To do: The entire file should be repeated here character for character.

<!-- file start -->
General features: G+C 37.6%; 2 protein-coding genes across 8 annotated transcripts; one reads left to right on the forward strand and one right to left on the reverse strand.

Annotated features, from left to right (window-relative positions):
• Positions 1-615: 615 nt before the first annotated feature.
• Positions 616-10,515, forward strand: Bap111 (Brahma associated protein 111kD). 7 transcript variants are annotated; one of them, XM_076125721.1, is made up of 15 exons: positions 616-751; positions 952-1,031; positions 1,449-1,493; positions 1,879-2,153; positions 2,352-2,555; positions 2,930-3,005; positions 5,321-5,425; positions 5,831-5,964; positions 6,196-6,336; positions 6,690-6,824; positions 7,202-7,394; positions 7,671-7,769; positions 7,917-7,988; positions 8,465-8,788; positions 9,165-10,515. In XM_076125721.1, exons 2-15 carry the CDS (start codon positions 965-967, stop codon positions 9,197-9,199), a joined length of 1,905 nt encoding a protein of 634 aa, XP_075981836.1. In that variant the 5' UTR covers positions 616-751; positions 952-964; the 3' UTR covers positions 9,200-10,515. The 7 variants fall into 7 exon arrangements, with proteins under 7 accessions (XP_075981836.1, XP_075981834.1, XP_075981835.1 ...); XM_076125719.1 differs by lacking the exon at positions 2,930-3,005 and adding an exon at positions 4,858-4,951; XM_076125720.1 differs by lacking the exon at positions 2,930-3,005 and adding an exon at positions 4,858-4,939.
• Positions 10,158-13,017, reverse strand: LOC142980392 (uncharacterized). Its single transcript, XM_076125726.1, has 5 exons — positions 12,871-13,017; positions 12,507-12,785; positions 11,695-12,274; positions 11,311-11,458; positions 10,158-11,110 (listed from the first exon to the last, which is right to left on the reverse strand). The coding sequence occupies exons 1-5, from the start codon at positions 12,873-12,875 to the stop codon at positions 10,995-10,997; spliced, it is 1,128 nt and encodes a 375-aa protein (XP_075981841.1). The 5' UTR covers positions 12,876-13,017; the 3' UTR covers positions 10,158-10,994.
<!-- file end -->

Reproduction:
General features: G+C 37.6%; 2 protein-coding genes across 8 annotated transcripts; one reads left to right on the forward strand and one right to left on the reverse strand.

Annotated features, from left to right (window-relative positions):
• Positions 1-615: 615 nt before the first annotated feature.
• Positions 616-10,515, forward strand: Bap111 (Brahma associated protein 111kD). 7 transcript variants are annotated; one of them, XM_076125721.1, is made up of 15 exons: positions 616-751; positions 952-1,031; positions 1,449-1,493; positions 1,879-2,153; positions 2,352-2,555; positions 2,930-3,005; positions 5,321-5,425; positions 5,831-5,964; positions 6,196-6,336; positions 6,690-6,824; positions 7,202-7,394; positions 7,671-7,769; positions 7,917-7,988; positions 8,465-8,788; positions 9,165-10,515. In XM_076125721.1, exons 2-15 carry the CDS (start codon positions 965-967, stop codon positions 9,197-9,199), a joined length of 1,905 nt encoding a protein of 634 aa, XP_075981836.1. In that variant the 5' UTR covers positions 616-751; positions 952-964; the 3' UTR covers positions 9,200-10,515. The 7 variants fall into 7 exon arrangements, with proteins under 7 accessions (XP_075981836.1, XP_075981834.1, XP_075981835.1 ...); XM_076125719.1 differs by lacking the exon at positions 2,930-3,005 and adding an exon at positions 4,858-4,951; XM_076125720.1 differs by lacking the exon at positions 2,930-3,005 and adding an exon at positions 4,858-4,939.
• Positions 10,158-13,017, reverse strand: LOC142980392 (uncharacterized). Its single transcript, XM_076125726.1, has 5 exons — positions 12,871-13,017; positions 12,507-12,785; positions 11,695-12,274; positions 11,311-11,458; positions 10,158-11,110 (listed from the first exon to the last, which is right to left on the reverse strand). The coding sequence occupies exons 1-5, from the start codon at positions 12,873-12,875 to the stop codon at positions 10,995-10,997; spliced, it is 1,128 nt and encodes a 375-aa protein (XP_075981841.1). The 5' UTR covers positions 12,876-13,017; the 3' UTR covers positions 10,158-10,994.